The people who love you will accept a “no,” but more importantly, the people who RESPECT you will.

And for those that don’t?

Let them go.

You control your life; you make your own boundaries with people; and you have the choice to “enable their behavior or disable their control.”

The choice is always yours.

Think about it.

And please remember this: “NO” is a full sentence.

Wishing you love and light,

~Anne Dennish~

“Drawing A Line In The Sand”

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Boundaries. I know all about them , write about them, and understand their purpose. Yet, I find myself having allowed boundaries to be crossed…. MY boundaries, that is. It happened without warning, yet it happened. I should have known that the feelings I’ve had in the last few months were my own fault, because I had set boundaries and allowed them to be crossed.

I don’t know if I’m more angry at myself for allowing it to happen or if I’m more upset with the person who crossed them. I was open and honest about my boundaries with them, yet somehow they got lost in the every day business of life and relationships.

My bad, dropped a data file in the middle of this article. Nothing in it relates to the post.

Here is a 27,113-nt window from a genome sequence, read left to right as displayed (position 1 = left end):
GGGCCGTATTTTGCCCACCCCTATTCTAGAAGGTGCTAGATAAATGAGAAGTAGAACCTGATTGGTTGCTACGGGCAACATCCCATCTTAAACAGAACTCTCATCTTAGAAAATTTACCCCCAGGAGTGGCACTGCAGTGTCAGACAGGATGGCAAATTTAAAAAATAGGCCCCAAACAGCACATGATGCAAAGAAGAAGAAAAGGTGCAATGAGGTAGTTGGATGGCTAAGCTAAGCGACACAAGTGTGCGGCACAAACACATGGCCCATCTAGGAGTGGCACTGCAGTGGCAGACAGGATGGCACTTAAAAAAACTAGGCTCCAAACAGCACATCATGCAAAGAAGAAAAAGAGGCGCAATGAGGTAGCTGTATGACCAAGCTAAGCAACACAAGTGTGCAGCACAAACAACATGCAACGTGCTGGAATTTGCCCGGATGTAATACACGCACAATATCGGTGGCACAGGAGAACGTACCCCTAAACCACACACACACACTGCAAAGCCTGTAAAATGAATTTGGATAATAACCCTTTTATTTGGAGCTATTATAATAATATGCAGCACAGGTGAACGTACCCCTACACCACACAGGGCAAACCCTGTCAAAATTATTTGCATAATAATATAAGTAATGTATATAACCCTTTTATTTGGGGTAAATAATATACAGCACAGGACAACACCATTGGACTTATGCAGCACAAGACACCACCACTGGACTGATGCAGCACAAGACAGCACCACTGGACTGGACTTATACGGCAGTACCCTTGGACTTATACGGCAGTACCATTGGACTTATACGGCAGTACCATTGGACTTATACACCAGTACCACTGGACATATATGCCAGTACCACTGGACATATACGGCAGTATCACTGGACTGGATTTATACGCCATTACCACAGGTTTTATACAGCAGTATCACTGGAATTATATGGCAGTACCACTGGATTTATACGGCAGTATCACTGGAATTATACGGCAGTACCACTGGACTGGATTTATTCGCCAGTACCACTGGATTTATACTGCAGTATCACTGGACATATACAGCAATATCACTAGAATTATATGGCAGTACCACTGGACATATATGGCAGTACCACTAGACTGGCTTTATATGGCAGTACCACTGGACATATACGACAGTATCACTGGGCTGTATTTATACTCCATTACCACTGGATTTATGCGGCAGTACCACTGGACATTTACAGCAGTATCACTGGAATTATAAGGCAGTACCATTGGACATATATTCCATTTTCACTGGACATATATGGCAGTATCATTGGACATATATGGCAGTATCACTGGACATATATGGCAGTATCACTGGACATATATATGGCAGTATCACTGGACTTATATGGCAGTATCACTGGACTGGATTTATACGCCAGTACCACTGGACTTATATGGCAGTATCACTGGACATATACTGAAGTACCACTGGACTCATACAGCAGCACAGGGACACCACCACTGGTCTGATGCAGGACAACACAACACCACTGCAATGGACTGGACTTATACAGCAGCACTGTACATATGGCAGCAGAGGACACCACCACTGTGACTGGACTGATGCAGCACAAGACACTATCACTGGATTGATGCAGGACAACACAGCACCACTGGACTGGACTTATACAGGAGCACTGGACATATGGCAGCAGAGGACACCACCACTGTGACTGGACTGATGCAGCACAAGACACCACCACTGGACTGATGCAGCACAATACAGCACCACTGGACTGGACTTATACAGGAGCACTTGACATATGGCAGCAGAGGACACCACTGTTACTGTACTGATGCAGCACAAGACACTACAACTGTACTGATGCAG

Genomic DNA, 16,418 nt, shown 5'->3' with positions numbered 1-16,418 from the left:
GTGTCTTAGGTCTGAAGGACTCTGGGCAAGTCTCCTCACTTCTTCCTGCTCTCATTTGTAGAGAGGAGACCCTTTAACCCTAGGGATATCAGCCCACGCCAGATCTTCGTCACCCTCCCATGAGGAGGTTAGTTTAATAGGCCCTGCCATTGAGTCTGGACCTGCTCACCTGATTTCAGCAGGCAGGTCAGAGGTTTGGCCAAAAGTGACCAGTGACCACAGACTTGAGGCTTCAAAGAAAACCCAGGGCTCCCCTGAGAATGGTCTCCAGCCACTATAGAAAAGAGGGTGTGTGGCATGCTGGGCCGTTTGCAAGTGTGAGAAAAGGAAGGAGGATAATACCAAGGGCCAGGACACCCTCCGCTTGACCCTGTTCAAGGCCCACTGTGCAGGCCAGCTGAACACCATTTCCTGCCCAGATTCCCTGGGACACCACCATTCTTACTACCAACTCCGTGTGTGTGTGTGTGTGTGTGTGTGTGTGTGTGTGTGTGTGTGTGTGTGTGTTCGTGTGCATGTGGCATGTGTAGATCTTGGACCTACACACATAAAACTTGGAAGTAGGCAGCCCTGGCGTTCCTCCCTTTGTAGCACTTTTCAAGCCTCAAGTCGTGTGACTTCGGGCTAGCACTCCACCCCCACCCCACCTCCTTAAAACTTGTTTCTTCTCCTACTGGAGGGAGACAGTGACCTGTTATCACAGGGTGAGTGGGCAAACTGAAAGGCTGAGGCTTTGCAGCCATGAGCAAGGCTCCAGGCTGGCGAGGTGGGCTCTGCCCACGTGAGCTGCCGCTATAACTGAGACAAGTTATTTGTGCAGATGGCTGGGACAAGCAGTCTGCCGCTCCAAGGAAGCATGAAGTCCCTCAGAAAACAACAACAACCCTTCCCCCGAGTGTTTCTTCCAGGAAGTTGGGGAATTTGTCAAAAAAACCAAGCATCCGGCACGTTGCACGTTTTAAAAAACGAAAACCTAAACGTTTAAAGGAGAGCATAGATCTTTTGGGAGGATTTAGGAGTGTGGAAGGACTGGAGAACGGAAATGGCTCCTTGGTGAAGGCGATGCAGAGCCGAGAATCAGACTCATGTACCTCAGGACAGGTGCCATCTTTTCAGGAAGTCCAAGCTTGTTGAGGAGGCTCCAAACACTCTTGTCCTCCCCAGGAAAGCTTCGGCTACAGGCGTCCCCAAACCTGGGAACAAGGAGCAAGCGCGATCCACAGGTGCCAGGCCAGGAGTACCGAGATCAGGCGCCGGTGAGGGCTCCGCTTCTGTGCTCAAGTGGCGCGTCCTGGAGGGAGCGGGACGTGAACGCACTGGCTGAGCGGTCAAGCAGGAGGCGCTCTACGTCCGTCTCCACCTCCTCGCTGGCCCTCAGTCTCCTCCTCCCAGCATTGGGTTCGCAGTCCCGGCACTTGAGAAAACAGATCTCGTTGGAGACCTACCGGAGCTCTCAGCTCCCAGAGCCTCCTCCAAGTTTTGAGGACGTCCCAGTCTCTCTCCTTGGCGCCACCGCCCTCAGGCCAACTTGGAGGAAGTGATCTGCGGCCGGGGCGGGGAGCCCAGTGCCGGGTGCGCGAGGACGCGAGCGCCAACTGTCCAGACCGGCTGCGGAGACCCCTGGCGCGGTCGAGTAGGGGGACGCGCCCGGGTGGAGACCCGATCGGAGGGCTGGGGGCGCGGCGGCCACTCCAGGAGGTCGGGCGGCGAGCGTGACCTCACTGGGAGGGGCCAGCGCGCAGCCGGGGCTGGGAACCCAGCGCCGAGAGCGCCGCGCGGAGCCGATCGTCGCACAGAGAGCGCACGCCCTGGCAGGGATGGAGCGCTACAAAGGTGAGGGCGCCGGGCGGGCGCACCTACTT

Truth is, I have a hard time saying “no” and learning to do this, when it’s for my best interest, is a work in progress. I don’t like confrontation, and I don’t want to hurt someone’s feelings, especially when it’s someone I love. Yet I missed one very important piece to this puzzle:

“Why did I allow MY feelings to be hurt and why was I more concerned over someone I love when I should be loving myself just the same?”recite-1kfn7mb

Truth…an awakening…a slap of reality. Yes, yet another “waking up” moment for me, and I don’t like it. I allowed boundaries to be crossed that upset me, hurt me, and messed with my health. And I wonder if the other party knows this, because they should.